“At the time, we were struggling financially and were trying to find a way to get out of this perpetual cycle of struggle and recovery,” says Mount Carmel Executive Vice President and COO Ronald Whiteside. With the help of Longmont, Colo.-based consulting firm Breakthrough Management Group (BMG), Mount Carmel deployed Six Sigma to help reduce its operating costs, increase patient throughput, and increase revenue.

As is often the case with Six Sigma and Lean projects, Mount Carmel frequently uncovered surprises. For example, the hospital had a high ambulance diversion rate because of back-ups in its emergency department. The project team thought these delays originated in the ER, but discovered that bed management practices were actually to blame. “There are a lot of ‘a-ha!’ moments when you starting digging into the details,” Whiteside says.

Improving care

Improving throughput and wait times can help the hospital service more patients while reducing costs. But the financial benefits are only part of the story. Patient care can also be improved, sometimes dramatically, using these techniques.

Nowhere is this more apparent than in Virginia Mason's Floyd & Delores Jones Cancer Institute, which was designed from the ground up with Lean principles in mind. All services, including infusion rooms, labs, a pharmacy and even social workers and support groups, are organized to flow to the patient.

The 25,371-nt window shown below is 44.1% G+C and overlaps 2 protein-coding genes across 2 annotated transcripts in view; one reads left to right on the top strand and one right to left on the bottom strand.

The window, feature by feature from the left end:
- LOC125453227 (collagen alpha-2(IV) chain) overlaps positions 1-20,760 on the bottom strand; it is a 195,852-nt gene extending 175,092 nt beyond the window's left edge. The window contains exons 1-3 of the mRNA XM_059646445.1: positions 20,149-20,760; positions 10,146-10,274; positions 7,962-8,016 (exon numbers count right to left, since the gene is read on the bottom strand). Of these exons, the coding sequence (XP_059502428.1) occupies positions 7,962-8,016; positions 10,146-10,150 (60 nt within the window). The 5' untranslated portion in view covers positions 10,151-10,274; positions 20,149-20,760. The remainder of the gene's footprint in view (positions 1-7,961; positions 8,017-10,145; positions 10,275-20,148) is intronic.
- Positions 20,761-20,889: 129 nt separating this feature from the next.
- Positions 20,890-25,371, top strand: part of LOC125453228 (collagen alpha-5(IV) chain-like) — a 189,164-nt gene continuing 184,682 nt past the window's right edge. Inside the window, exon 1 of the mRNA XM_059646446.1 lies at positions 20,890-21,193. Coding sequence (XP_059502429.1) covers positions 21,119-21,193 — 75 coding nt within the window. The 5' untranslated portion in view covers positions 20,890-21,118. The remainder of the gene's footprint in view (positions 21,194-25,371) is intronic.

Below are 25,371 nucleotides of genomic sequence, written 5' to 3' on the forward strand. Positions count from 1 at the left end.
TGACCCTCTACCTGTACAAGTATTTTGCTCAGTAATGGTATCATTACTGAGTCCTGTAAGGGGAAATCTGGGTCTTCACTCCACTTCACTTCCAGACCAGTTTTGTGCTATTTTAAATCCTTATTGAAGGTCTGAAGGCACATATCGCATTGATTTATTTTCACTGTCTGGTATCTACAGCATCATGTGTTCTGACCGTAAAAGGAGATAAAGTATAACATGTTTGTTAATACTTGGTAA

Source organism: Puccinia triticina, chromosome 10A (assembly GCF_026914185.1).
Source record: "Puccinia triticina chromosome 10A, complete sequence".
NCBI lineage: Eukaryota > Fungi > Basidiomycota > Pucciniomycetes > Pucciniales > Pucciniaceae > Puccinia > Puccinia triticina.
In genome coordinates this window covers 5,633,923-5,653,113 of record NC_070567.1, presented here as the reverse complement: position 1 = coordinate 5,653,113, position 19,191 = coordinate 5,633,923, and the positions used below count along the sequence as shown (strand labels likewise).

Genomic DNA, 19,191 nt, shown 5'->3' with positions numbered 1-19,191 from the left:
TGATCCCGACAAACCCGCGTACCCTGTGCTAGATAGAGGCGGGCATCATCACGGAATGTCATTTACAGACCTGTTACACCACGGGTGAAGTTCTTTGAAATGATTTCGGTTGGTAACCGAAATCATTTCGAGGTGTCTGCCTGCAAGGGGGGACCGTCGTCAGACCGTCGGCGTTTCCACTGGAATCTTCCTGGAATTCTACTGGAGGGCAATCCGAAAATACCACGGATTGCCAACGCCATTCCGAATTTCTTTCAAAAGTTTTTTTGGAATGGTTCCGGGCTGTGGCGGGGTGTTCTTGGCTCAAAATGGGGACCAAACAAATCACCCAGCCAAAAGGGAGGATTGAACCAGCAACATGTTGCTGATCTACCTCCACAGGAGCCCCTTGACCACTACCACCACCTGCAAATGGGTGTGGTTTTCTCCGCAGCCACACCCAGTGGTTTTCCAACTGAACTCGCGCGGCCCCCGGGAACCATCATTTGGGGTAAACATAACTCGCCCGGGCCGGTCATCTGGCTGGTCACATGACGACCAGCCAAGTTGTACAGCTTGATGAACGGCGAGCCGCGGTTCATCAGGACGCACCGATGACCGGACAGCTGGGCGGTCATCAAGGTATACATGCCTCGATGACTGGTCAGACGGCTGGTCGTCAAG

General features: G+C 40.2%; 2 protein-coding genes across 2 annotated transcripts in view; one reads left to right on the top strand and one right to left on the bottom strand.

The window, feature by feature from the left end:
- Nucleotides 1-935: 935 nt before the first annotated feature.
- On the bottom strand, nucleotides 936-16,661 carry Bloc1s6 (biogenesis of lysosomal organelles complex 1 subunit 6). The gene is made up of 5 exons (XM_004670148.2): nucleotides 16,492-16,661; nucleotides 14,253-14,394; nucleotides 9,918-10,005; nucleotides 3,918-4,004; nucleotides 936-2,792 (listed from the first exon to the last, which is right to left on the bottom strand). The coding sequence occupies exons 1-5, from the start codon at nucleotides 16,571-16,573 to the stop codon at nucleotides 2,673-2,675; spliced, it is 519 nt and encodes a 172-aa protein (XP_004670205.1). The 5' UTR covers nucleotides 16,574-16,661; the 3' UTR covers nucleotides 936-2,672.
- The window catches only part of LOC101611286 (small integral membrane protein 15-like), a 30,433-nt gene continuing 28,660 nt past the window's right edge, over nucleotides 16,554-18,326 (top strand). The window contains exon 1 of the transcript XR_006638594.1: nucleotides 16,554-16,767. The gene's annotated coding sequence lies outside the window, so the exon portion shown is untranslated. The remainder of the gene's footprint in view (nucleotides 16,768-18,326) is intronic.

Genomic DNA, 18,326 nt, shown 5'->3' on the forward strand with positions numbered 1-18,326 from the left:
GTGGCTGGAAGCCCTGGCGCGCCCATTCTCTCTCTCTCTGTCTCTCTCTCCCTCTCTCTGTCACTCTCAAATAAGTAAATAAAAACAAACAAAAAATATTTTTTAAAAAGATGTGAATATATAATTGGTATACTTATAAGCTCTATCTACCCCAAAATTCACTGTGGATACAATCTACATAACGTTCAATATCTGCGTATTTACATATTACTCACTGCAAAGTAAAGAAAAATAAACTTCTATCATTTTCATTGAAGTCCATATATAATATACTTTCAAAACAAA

The result: Wait times have been drastically reduced or eliminated, and patients are able to receive the majority of their treatments in a single room. Oncologists, nurses and customer service staff are centrally located, and computers on wheels (COWs) provide real-time chart access.

This centralized approach can be a godsend for patients already weakened from their chemotherapy treatments. “For one patient, this reduced his visits from 10 hours down to two, and we saved him about 500 feet of walking,” Kaplan says.

Valley Baptist Health System, which operates medical centers in Harlingen and Brownsville, Texas, has applied Six Sigma across multiple processes, improving patient outcomes and saving millions of dollars in cost avoidance. The hospital began using Six Sigma at the behest of new CEO James Springfield in 2002.